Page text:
Civ. No. 1765.
June 25, 1918.
APPEAL from a judgment of the Superior Court of Yuba County. K. S. Mahon, Judge.
The facts are stated in the opinion of the court.
W. P. Rich, for Appellant.
W. H. Carlin, for Respondent.
At the general election in November, 1914, plaintiff was elected county superintendent of schools for the county of Yuba and assumed the duties of that office on the fourth day of January, 1915. She also performed the duties of city superintendent of schools of the city of Marysville for twenty months, commencing on said fourth day of January, 1915. She brought the action to recover compensation for her services as such city superintendent, alleging that the salary provided by law to be paid to her by defendant was the sum of fifty dollars per month, and also alleging that that sum was the reasonable value of the services so rendered by her. The trial was before the court, sitting without a jury; findings of fact followed the averments of the complaint and judgment was rendered in favor of plaintiff for one thousand dollars. The appeal is by defendant from said judgment.
The city of Marysville was first incorporated in 1855 (Stats. 1855, p. 23). There were amendments in 1857 (Stats. 1857, p. 40) and in 1866 (Stats. 1865-66, p. 69) and, in 1876 (Stats. 1875-76, p. 149), the city was incorporated. In none of these charters or amendments is there any reference to schools or educational matters.
By the terms of an act of the legislature, approved April 1, 1870 (Stats. 1869-70, p. 583), there was created a board of education for the city of Marysville, of which board the superintendent of public schools of the county was declared to be ex officio a member. It was also provided that said county superintendent should be ex-officio superintendent of public schools for the city of Marysville. The act specified what duties he should perform and fixed his salary at fifty dollars per month, "payable in the same manner as the salaries of other city officials."
In 1874 (Stats. 1873-74, p. 153) the legislature passed another act regarding said city superintendent and his duties and all conflicting acts were repealed, but there was no material change from the act of 1870.
Appellant admits that respondent has acted, and is acting, as superintendent of schools of the city of Marysville, and concedes that she "has been, and now is, the de facto superintendent of schools of the city of Marysville," but contends that her compensation for rendering services as such superintendent must come from the board of education of said city, or, in other words, from the school fund, which is under the exclusive control of said board, and not from the city of Marysville.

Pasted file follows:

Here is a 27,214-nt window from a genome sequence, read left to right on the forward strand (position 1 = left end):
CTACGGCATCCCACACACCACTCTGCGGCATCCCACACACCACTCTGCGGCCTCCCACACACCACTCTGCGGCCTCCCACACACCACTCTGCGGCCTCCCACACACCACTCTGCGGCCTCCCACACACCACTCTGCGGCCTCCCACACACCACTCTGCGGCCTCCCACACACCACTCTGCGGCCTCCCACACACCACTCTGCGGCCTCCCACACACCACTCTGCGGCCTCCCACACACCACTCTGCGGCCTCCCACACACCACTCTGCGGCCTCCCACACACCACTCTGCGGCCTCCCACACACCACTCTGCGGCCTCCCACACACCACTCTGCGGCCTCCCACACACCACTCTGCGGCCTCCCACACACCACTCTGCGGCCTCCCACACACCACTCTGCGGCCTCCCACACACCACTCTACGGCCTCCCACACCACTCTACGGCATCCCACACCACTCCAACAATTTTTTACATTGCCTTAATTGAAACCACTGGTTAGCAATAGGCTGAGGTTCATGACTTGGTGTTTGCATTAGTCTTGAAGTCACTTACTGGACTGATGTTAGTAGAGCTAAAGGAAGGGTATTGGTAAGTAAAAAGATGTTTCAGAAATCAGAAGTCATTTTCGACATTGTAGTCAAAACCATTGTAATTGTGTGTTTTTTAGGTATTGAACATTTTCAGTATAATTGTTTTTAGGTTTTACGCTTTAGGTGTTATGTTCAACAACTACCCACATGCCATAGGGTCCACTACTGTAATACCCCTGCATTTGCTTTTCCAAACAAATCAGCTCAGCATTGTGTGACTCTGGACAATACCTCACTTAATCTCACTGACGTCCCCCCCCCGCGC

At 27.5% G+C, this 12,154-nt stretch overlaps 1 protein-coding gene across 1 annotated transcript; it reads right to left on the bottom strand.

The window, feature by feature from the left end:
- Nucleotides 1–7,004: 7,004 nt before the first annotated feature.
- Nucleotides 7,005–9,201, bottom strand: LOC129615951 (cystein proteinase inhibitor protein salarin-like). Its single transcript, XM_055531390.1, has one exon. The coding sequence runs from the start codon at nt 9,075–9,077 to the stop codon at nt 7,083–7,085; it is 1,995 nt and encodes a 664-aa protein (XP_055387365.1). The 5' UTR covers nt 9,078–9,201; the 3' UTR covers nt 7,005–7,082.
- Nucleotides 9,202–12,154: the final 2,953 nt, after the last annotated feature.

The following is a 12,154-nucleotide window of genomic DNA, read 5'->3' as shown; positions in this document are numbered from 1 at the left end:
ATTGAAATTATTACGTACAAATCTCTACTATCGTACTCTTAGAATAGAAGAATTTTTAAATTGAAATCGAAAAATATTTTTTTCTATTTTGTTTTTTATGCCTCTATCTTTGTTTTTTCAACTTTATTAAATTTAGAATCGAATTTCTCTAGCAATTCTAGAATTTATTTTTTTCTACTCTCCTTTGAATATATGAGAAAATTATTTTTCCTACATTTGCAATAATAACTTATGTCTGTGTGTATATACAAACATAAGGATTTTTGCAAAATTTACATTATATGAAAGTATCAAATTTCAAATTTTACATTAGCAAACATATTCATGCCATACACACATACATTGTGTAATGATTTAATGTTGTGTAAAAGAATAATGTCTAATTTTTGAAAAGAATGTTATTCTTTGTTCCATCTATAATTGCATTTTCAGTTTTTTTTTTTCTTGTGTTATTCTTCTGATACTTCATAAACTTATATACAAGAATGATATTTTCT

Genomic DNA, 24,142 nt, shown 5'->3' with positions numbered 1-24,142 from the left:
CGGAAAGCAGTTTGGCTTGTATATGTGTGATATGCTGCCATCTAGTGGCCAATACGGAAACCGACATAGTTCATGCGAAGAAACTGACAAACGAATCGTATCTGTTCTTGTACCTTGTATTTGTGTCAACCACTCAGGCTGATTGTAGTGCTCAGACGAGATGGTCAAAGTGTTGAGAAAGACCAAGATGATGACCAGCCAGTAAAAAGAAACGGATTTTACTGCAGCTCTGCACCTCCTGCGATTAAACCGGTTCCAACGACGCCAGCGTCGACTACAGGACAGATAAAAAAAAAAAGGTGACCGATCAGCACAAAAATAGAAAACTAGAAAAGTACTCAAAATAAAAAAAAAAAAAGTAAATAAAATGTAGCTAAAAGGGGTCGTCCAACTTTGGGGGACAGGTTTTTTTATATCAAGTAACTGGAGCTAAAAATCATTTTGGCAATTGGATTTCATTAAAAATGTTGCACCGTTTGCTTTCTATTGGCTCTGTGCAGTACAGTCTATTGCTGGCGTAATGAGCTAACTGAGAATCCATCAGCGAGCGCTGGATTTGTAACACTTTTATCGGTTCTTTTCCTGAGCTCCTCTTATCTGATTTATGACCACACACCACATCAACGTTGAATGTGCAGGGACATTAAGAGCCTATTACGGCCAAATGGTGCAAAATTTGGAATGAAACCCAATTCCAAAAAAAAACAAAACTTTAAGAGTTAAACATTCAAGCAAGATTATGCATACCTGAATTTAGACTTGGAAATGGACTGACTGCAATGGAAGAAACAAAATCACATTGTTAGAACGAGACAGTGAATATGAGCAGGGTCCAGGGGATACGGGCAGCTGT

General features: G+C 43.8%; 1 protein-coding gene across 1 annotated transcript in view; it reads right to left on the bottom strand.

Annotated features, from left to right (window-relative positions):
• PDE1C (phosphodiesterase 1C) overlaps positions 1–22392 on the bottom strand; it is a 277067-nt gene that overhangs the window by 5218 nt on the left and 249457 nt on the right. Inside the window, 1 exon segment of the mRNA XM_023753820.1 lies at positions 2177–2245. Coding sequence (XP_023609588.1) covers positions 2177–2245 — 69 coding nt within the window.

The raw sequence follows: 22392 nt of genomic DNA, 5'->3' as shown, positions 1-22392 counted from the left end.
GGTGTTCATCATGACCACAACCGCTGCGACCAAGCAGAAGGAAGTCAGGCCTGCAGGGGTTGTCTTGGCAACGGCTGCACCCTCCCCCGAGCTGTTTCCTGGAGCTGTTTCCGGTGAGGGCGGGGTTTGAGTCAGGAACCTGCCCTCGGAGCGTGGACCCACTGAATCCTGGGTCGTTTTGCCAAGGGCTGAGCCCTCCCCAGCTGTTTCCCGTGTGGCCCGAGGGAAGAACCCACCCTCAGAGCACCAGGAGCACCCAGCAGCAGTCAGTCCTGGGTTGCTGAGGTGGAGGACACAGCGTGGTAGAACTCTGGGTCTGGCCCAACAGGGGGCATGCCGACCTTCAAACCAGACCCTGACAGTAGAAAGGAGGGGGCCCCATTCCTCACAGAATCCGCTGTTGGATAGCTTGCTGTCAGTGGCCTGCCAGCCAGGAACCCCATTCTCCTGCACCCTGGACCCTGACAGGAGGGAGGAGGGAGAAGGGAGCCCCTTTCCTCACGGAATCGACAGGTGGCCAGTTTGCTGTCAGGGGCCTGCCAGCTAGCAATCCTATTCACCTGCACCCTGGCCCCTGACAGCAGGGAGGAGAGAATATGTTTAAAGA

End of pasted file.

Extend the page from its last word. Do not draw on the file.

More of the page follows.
Of course, there can be no de facto officer unless there is a de jure office, and the concession of the appellant necessarily assumes and further concedes that there is such an office of superintendent of schools of the city of Marysville existing by virtue of some law. And, if the respondent is a de facto officer, she has become so by virtue of her office as county superintendent of schools and not by employment by the board of education of the school district. However, as is conceded by the appellant, a de facto officer is entitled to receive the compensation prescribed for the services performed in executing the duties of such office.
The question to be decided here must, therefore, as appellant has suggested, depend upon the solution of the further question whether the provisions of the Political Code relating to the establishment and maintenance of schools in cities as part of the common school system of the state have had the effect of repealing those provisions of the Marysville charter providing that the county superintendent of schools of Yuba County shall act as superintendent of schools of said city and fixing the compensation for the services so performed at fifty dollars per month.
The constitution of the state (article IX, section 5) provides: "The legislature shall provide for a system of common schools, by which a free school shall be kept up and supported in each district at least six months in every year, after the first year in which a school has been established."